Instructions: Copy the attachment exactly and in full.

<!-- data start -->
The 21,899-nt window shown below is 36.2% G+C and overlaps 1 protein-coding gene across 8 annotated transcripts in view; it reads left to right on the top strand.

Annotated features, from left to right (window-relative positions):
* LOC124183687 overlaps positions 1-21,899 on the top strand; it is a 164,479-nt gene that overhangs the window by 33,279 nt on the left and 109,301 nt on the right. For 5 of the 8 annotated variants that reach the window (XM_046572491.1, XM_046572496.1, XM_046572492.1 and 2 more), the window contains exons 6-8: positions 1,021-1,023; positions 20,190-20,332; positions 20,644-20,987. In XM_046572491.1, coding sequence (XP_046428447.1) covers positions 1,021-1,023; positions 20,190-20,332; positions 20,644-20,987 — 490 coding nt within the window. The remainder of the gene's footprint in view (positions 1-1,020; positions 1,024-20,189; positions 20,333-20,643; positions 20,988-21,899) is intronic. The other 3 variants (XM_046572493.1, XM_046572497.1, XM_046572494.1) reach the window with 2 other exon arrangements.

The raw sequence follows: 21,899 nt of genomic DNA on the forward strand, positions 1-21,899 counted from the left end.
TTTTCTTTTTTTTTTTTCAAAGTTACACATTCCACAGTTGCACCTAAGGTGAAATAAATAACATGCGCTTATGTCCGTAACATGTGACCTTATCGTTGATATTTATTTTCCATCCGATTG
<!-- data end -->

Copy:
The 21,899-nt window shown below is 36.2% G+C and overlaps 1 protein-coding gene across 8 annotated transcripts in view; it reads left to right on the top strand.

Annotated features, from left to right (window-relative positions):
* LOC124183687 overlaps positions 1-21,899 on the top strand; it is a 164,479-nt gene that overhangs the window by 33,279 nt on the left and 109,301 nt on the right. For 5 of the 8 annotated variants that reach the window (XM_046572491.1, XM_046572496.1, XM_046572492.1 and 2 more), the window contains exons 6-8: positions 1,021-1,023; positions 20,190-20,332; positions 20,644-20,987. In XM_046572491.1, coding sequence (XP_046428447.1) covers positions 1,021-1,023; positions 20,190-20,332; positions 20,644-20,987 — 490 coding nt within the window. The remainder of the gene's footprint in view (positions 1-1,020; positions 1,024-20,189; positions 20,333-20,643; positions 20,988-21,899) is intronic. The other 3 variants (XM_046572493.1, XM_046572497.1, XM_046572494.1) reach the window with 2 other exon arrangements.

The raw sequence follows: 21,899 nt of genomic DNA on the forward strand, positions 1-21,899 counted from the left end.
TTTTCTTTTTTTTTTTTCAAAGTTACACATTCCACAGTTGCACCTAAGGTGAAATAAATAACATGCGCTTATGTCCGTAACATGTGACCTTATCGTTGATATTTATTTTCCATCCGATTG